It used to be thought of as a dutiful but uninspired mediator — a middle man of sorts — between deoxyribonucleic acid (DNA) and proteins.
But recent research reveals that certain types of ribonucleic acid (RNA) can regulate the levels of protein in the cell. They may, in fact, be able to promote the development of cancer and to recognize and silence the processes that cause cancer.
To explore this immensely promising area of molecular oncology, a new center has been created within the Red and Charline McCombs Institute for the Early Detection and Treatment of Cancer. Led by Anil Sood, M.D., and George Calin, M.D., Ph.D., along with key contributor Gabriel Lopez-Berestein, M.D., the Center for RNA Interference and Non-Coding RNAs is a unique initiative among U.S. academic institutions.
Sood, professor in the departments of Gynecologic Oncology and Cancer Biology, and Calin, associate professor in the departments of Experimental Therapeutics and Cancer Genetics, are internationally recognized experts in the biology and translational applications of interfering RNA (RNAi), microRNAs (miRNAs) and other non-coding RNAs (ncRNAs). Lopez-Berestein, professor in the Department of Experimental Therapeutics, is an expert in cancer biology and drug development.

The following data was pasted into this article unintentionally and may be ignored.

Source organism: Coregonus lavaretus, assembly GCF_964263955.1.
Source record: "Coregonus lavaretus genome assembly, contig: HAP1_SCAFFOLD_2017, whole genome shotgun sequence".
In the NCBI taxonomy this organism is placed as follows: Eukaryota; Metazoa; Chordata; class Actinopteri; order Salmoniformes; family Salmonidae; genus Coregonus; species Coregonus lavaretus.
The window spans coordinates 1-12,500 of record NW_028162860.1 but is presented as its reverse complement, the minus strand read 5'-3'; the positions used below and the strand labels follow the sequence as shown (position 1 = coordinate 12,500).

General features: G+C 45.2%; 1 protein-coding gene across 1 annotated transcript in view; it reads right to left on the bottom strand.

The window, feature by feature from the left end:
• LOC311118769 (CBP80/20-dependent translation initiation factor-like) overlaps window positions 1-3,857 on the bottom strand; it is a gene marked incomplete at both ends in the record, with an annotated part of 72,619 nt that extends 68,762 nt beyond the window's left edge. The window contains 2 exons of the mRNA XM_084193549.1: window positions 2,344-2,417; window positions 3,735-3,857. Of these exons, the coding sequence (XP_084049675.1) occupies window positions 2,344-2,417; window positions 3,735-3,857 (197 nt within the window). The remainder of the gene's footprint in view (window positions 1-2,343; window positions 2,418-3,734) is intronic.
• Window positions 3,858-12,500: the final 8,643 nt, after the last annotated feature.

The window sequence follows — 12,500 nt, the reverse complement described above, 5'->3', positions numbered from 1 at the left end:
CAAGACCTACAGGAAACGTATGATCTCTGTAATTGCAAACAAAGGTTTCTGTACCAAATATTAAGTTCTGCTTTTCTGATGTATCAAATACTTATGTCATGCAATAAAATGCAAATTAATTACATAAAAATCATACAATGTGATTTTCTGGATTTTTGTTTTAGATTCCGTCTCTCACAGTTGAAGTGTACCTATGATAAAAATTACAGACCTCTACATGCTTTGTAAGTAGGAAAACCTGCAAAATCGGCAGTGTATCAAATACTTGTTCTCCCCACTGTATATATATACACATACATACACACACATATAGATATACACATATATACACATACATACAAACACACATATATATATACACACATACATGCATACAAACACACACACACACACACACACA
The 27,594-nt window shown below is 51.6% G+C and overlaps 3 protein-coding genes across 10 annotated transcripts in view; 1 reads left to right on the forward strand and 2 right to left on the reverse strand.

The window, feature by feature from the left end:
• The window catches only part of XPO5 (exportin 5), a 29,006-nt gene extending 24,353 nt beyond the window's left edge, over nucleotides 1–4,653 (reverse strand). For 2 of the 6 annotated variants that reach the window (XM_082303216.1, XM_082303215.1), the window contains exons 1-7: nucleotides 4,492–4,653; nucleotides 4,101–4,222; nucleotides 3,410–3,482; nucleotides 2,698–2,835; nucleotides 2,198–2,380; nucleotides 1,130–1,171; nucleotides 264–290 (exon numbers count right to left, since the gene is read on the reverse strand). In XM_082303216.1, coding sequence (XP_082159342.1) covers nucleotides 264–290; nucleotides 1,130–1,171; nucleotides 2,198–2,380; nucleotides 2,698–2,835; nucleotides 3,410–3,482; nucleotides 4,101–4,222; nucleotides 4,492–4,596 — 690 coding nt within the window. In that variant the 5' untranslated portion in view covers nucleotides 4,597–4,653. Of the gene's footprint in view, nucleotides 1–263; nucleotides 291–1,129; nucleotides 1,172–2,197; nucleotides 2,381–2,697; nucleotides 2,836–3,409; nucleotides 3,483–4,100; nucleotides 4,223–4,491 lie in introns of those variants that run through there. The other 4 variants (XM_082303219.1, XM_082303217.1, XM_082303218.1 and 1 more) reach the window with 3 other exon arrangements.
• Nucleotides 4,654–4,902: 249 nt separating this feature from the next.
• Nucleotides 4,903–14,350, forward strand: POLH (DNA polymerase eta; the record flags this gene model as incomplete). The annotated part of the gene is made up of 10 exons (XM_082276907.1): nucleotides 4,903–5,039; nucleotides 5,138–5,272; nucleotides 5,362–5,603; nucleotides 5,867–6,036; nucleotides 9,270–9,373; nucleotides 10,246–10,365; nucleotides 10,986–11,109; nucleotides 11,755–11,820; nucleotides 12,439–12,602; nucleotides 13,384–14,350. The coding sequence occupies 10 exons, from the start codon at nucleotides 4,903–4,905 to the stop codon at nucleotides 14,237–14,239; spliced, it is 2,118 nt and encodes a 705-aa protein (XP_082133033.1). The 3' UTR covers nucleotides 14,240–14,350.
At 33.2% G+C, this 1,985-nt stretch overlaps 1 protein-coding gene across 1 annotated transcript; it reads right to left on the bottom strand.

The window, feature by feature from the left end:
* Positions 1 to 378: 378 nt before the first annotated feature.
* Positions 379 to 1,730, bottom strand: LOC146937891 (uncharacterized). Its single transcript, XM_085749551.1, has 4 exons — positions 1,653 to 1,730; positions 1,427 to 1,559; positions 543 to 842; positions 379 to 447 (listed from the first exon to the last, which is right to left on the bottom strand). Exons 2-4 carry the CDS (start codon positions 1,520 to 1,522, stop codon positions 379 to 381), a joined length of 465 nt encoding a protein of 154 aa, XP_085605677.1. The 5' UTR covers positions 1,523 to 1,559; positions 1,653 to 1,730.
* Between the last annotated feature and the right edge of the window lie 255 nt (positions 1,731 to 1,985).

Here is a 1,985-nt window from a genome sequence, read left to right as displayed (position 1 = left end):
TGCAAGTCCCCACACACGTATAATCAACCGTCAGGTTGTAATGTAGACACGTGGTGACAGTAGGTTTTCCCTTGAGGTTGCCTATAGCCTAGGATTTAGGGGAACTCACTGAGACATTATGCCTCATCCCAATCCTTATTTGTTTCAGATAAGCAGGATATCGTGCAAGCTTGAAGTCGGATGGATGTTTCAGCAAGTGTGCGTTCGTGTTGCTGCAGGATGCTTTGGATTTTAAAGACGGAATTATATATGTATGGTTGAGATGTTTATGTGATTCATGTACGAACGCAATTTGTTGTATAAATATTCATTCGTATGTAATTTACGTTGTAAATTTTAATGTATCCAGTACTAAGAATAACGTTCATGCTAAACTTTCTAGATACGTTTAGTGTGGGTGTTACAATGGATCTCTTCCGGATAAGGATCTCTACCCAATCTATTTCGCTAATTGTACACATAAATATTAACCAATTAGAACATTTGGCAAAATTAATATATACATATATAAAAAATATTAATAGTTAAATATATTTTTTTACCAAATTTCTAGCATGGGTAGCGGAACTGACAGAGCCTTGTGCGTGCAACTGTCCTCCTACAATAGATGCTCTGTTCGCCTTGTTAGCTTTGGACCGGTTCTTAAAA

By delving into the role of these newly discovered RNAs in cancer initiation, progression and dissemination, researchers will work toward breakthroughs in early detection, biomarker identification and development. They also hope to find new treatments based on them.
Bringing together a multidisciplinary group of basic and clinical scientists from within M. D. Anderson and other institutions, including Baylor College of Medicine, The University of Texas Health Science Center at Houston, Rice University and the University of Houston, the center will be a reference point for research and collaboration, Calin says. “As the first center for non-coding RNAs in the United States, it’s an exciting step.”